Young adulthood is a time of transition with multiple stressors that may affect healthy lifestyle habits such as sleep. Prolonged sleep disturbances can have harmful health effects along with increased risk for development of chronic diseases. The purpose of this study was to test the effectiveness of a text-message intervention on sleep among young adult college students. Using Bandura’s Social Cognitive Theory (SCT), it was hypothesized that a sleep hygiene text-message intervention would increase sleep hygiene knowledge, increase sleep hygiene, improve self-efficacy for sleep hygiene, and improve sleep quality among young adult college students. A randomized control trial (RCT) with a 2-group pretest-posttest design was used to test the hypotheses. A convenience sample of undergraduate university students (n=96), 18-26 years, were recruited using email messages, flyers, social media, and in-class announcements across campus. Participants were randomized to receive biweekly text messages about sleep or healthy behaviors for six weeks. There were no significant differences between groups. There were significant differences within groups for sleep hygiene, sleep quality, and the sleep influences subscale of the self-efficacy for sleep hygiene inventory. Though not significant, scores for sleep knowledge, sleep hygiene, sleep influences and sleep quality improved in both groups. This study suggests that self-efficacy for sleep hygiene is an influential factor in sleep quality. Text-messaging may be an appropriate intervention to promote healthy behaviors to the young adult population.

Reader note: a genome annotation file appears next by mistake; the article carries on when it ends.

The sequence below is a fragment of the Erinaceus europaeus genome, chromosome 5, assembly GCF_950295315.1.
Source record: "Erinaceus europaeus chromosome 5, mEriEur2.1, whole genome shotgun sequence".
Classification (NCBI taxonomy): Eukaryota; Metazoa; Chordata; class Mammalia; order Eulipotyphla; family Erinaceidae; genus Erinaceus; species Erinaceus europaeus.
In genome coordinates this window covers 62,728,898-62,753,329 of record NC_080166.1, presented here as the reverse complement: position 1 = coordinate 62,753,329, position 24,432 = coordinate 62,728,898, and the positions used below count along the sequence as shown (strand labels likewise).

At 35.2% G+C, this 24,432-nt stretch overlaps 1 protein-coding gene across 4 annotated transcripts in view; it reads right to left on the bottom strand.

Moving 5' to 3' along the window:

Date of publication

Spring 5-10-2016

Document Type




Persistent identifier


Committee members

Barbara K. Haas, Ph.D., Danita Alfred, Ph.D., Jenifer Chilton, Ph.D., Suzanne Dickerson, DNS


Doctor of Philosophy in Nursing

Included in

Nursing Commons